Fortunately, Alan Wald in his James T. Farrell: The Revolutionary Socialist Years (New York: New York University Press, 1978) has shown how Farrell had to be extracted from his formative neighborhood before his political development could occur. What liberated Farrell from his parochial origins was his enrollment at the University of Chicago in 1926 (he left in 1929 without taking a degree), the year he and his new wife spent in Paris (1931-32), and his permanent move to New York City in 1932.
There, during the electric thirties–amidst the Great Depression and against the backdrop of the Spanish Civil War, the rise of fascism in Europe, and the Moscow Trials–he encountered socialists, communists, and Trotskyists. He was bright, curious, and a constant seeker (throughout his life) of the TRUTH, a predisposition Branch attributes to his Catholic training. Perhaps, but one also clearly shaped and honed in his classes and by his reading at the University of Chicago.
Alan Wald makes it clear that Farrell became a socialist despite his upbringing. Washington Park was not a slum filled with Irish-American lumpen proletarians; rather, it was a solid middle class/working class community that lived in sturdy stone and brick, three-story buildings, each with six spacious apartments.
What is notable, however, is how little conducive it was to any kind of questioning, radical or otherwise, of prevailing societal (i.e. capitalist) values. Indeed, the institutionalized cultural blanket of the Irish-American Catholic Church effectively smothered any such questioning.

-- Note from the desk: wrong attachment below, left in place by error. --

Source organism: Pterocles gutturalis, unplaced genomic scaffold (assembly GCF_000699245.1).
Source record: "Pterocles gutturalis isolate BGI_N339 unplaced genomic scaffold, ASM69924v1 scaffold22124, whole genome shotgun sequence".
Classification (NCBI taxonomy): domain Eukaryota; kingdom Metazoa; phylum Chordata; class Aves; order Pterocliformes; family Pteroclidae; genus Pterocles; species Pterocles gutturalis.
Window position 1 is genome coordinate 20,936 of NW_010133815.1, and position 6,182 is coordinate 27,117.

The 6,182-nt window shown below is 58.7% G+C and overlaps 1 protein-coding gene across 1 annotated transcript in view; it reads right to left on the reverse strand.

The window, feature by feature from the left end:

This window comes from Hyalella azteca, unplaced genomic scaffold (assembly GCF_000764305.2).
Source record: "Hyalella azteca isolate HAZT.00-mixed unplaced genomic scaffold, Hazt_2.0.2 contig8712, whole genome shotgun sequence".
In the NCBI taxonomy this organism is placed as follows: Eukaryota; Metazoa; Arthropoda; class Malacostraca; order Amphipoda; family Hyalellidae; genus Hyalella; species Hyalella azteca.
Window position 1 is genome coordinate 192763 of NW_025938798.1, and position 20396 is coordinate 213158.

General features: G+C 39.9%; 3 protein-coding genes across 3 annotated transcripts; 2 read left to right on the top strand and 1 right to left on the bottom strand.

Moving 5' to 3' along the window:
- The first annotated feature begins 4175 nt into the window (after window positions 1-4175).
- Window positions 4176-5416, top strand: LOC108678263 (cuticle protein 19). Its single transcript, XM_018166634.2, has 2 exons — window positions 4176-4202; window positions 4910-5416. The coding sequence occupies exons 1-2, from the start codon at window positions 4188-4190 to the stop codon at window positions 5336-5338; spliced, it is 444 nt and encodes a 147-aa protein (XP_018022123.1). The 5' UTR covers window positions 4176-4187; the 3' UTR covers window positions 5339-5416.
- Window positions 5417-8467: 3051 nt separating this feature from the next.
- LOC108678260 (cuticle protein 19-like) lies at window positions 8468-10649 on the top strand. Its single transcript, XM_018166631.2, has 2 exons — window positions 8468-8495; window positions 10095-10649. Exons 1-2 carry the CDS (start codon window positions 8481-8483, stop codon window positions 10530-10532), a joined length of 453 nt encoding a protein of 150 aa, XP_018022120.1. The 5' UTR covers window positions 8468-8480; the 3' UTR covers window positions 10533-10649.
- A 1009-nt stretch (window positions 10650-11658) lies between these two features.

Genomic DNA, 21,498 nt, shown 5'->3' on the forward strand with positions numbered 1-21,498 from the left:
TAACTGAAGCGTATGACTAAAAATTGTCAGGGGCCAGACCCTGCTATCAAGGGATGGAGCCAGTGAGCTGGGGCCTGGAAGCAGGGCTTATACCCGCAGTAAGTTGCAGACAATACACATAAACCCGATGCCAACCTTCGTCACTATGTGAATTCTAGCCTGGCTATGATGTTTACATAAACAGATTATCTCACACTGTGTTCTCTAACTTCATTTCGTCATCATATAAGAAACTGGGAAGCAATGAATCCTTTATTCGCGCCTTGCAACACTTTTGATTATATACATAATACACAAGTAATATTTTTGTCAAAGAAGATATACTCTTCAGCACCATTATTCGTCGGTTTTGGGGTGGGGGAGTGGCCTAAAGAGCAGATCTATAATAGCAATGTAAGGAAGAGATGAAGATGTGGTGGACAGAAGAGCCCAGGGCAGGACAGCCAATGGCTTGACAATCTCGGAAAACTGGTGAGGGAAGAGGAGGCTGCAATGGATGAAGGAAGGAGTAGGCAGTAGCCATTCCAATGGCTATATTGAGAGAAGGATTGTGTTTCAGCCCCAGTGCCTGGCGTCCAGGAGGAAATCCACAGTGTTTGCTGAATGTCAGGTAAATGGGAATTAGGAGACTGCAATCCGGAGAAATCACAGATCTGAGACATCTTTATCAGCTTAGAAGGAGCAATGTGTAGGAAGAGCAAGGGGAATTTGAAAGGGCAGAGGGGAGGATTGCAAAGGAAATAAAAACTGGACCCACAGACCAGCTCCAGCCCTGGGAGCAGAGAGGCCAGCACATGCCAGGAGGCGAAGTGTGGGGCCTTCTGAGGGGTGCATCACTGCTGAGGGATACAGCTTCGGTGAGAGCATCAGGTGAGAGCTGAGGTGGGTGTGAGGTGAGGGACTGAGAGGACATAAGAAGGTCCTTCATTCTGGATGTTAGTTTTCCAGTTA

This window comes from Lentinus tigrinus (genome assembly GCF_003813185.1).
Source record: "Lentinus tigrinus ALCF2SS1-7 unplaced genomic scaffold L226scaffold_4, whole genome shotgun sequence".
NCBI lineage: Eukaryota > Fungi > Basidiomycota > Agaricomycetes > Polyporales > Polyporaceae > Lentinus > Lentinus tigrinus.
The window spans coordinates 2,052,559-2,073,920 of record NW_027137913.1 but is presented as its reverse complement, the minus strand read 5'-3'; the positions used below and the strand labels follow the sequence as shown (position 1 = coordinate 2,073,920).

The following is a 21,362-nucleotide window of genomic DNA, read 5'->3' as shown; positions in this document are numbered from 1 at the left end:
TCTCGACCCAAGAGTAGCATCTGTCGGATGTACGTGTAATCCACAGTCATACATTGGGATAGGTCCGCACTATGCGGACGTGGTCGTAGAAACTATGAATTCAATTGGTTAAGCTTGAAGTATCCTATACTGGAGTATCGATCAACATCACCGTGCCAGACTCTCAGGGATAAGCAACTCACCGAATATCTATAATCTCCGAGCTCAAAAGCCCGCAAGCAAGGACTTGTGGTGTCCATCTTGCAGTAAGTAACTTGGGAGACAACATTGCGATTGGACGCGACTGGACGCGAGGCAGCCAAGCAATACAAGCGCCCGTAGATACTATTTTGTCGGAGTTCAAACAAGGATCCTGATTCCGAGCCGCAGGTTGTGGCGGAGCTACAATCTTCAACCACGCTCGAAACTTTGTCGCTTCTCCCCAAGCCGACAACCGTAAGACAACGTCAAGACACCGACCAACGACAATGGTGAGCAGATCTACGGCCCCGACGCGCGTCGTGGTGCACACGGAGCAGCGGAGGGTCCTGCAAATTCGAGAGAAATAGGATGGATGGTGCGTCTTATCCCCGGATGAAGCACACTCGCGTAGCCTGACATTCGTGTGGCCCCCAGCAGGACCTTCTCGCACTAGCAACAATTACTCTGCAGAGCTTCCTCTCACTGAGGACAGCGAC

James T. Farrell was an anomaly. He escaped. Studs Lonigan did not. (Farrell’s character was based upon his real-life acquaintance “Studs” Cunningham.) Farrell himself noted in his diary in 1933, “I don’t feel that Communism as a philosophy and as a way of life will ever have a great appeal to the educated Catholic, if the latter has been sincerely and deeply Catholic.”
Mike Davis in Prisoners of the American Dream, talking about “why the U.S. working class is different,” generalizes further: “The ingenuity of American Catholicism…was that it functioned as an apparatus for acculturating millions of Catholic immigrants to American liberal-capitalist society while simultaneously carving out its own sphere of sub-cultural hegemony through its (eventually) vast system of parochial schools and Catholic (or Catholic-cum-ethnic) associations.”
One senses that Davis here could be speaking specifically of Washington Park. Perhaps it might not be so much Catholicism as such, but more its peculiar Irish-American variant.
Relatively few Americans of Irish-Catholic ancestry broke their formative molds and became prominent radicals or socialists. Elizabeth Gurley Flynn, William Z. Foster, James P. Cannon and the three Dunne brothers of Minneapolis come to mind. But Washington Park clearly was not the same kind of place as those Jewish neighborhoods in Brooklyn or the Bronx that spawned so many thousands of communists, socialists and Trotskyists in the 1920s and ’30s.
Nor was it, for that matter, akin to Chicago’s Humboldt Park neighborhood, just five miles northwest, that produced Saul Bellow and a host of other young Trotskyists clustered around the dynamic and charismatic Natie Gould at Tuley High School.
Edgar Branch, of course, does not pursue these questions. More work is need to analyze the effect that Irish-American Catholic culture and institutions had on stifling radicalism in working-class communities.
Could Studs Lonigan ever have become a socialist? Perhaps. But in a different place and a different time.
ATC 67, March-April 1997